In the absence of any Irish competitors, Britain's Chris Boardman has been adopted as the local favorite in the Tour de France. And he's giving the fans plenty to cheer about.
Boardman, whose English home is located about 200 miles east of Dublin, was to start today's second stage still donning the leader's yellow jersey after a last-minute tumble cost his chief opponent a chance at victory.Mario Cipollini of Italy posed the major threat to Boardman's points lead as Sunday's opening stage reached a tense, furious conclusion in Dublin's Phoenix Park.
But one of Cipollini's Saeco teammates collided with another rider right in front of him as the bulk of 189 cyclists cleared the park's broad entrance and began sprinting for the finish line. Six riders fell, but Cipollini was the one who lost the most.
Cipollini, a flamboyant sprinter who had hoped to reproduce his 1997 stage-one victory, sustained multiple bruises but expected to race today.
"His crash was a stroke of luck for me," said Boardman, who remained No. 1 for the French Gan team thanks to his victory Saturday in the opening short time trial. "I'm really sorry he fell, but it meant I could hold onto the yellow jersey."
Today, the race heads 128 miles along Ireland's southern coast to the port of Cork. It will mark the end of the Tour's first sojourn into Ireland in its 95-year existence.
The race resumes Tuesday in France's Brittany region and concludes Aug. 2 in Paris.
"I'm reluctant to leave Dublin, because the public here has given me such outstanding support," Board-man said.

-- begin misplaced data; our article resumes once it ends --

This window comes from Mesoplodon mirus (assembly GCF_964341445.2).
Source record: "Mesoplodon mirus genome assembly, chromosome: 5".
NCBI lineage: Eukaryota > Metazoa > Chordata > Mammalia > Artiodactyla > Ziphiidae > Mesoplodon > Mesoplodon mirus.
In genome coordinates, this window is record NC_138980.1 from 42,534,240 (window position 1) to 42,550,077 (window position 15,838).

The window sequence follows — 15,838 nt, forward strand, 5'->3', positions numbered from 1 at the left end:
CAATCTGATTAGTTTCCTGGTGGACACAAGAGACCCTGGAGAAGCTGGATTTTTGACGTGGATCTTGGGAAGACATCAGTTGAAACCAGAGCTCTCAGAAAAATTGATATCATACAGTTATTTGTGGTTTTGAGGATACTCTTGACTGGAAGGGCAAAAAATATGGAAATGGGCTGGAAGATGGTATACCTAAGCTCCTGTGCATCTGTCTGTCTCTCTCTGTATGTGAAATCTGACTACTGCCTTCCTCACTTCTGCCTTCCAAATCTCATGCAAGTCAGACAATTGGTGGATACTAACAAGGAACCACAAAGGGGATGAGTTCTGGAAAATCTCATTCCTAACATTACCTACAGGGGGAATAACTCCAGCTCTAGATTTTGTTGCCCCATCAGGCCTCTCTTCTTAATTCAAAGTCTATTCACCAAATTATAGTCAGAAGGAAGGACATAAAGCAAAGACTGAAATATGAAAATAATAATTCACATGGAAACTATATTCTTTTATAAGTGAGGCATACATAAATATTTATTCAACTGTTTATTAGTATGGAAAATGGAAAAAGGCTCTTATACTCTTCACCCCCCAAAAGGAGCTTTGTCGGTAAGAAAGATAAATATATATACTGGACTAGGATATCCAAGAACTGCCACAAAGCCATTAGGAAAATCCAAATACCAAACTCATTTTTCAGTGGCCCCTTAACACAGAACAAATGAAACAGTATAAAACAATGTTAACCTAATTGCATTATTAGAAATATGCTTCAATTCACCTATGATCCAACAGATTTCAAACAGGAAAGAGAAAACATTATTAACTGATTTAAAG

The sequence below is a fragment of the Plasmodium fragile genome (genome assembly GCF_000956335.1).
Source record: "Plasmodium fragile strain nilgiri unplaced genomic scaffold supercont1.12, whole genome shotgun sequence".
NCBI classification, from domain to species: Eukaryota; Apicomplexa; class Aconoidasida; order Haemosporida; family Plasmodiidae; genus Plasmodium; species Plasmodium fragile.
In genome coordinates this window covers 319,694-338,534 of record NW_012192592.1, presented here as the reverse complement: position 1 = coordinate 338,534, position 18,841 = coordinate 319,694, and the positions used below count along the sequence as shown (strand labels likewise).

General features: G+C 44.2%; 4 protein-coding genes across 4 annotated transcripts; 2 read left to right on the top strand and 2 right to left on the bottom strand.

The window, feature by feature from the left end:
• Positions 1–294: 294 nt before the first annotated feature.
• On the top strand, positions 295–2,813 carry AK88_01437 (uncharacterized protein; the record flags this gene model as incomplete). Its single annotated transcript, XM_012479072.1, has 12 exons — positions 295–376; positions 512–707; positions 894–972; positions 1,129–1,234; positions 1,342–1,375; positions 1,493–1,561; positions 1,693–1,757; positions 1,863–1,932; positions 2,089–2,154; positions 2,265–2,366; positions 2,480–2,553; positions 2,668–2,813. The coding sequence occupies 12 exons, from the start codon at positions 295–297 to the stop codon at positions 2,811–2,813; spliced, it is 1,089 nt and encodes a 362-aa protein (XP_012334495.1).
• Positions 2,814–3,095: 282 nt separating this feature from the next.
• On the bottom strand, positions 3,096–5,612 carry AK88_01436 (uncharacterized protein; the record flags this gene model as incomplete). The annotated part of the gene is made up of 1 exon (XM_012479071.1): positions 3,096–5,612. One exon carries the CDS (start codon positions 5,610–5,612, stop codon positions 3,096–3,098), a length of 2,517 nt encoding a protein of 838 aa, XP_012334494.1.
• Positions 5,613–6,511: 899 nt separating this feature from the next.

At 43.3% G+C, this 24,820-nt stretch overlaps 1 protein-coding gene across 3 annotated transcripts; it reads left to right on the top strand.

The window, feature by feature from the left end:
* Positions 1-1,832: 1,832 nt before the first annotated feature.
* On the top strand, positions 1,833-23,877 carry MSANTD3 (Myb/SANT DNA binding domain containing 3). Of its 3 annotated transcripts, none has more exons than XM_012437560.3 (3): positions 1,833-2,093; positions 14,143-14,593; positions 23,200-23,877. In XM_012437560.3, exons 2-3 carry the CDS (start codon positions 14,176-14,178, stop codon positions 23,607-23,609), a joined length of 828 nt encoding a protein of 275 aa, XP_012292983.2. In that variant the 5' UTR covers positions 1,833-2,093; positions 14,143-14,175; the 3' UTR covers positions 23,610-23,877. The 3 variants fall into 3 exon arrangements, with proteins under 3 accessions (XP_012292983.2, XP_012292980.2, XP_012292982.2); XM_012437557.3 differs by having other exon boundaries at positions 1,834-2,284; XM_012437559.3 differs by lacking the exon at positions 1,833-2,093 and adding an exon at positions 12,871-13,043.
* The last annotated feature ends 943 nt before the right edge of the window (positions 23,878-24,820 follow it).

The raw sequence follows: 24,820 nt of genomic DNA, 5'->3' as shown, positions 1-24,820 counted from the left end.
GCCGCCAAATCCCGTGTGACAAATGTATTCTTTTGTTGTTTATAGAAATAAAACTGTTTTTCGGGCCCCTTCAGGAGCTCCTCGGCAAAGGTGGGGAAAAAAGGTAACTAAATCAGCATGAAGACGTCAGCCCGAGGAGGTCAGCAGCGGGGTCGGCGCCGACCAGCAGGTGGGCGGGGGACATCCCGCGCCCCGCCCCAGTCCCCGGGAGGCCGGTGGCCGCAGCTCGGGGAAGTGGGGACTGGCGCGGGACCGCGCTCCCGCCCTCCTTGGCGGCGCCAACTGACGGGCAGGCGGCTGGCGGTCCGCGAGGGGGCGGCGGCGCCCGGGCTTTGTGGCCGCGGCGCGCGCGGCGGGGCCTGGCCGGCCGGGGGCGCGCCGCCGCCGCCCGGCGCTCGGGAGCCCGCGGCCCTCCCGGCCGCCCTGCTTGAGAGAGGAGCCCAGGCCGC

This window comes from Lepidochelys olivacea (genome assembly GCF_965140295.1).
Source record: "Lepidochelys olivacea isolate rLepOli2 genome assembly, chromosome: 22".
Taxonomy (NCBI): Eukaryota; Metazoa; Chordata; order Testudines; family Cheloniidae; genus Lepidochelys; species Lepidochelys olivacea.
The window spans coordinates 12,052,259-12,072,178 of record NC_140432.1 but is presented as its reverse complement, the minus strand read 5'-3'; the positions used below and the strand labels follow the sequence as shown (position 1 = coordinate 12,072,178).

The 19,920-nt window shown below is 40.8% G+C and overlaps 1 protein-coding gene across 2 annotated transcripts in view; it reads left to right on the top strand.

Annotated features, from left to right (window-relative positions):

Sunday's stage winner, Belgium national champion Tom Steels, said his victory felt "something like revenge." Steels, riding for the Italian team Mapei-Bricobi, was expelled from the 1997 tour after throwing his water bottle at another rider during the closing sprint of stage six.
"It's a great relief to win the first stage, because last year I grew more nervous each day without a win. . . . That's why I blew a fuse," Steels said.
"The tour sprints are always difficult because the best sprinters are here. And there are some other guys who try their luck - and they're dangerous."
Another 174 riders shared Steels' winning time of 4 hours, 29 minutes and 58 seconds, reflecting the professional cycling world's policy of not recording split-second differences in packed groups.
Germany's star sprinter Erik Zabel missed a good shot of winning his first-ever tour stage victory, falling behind Steels in the final 100 yards.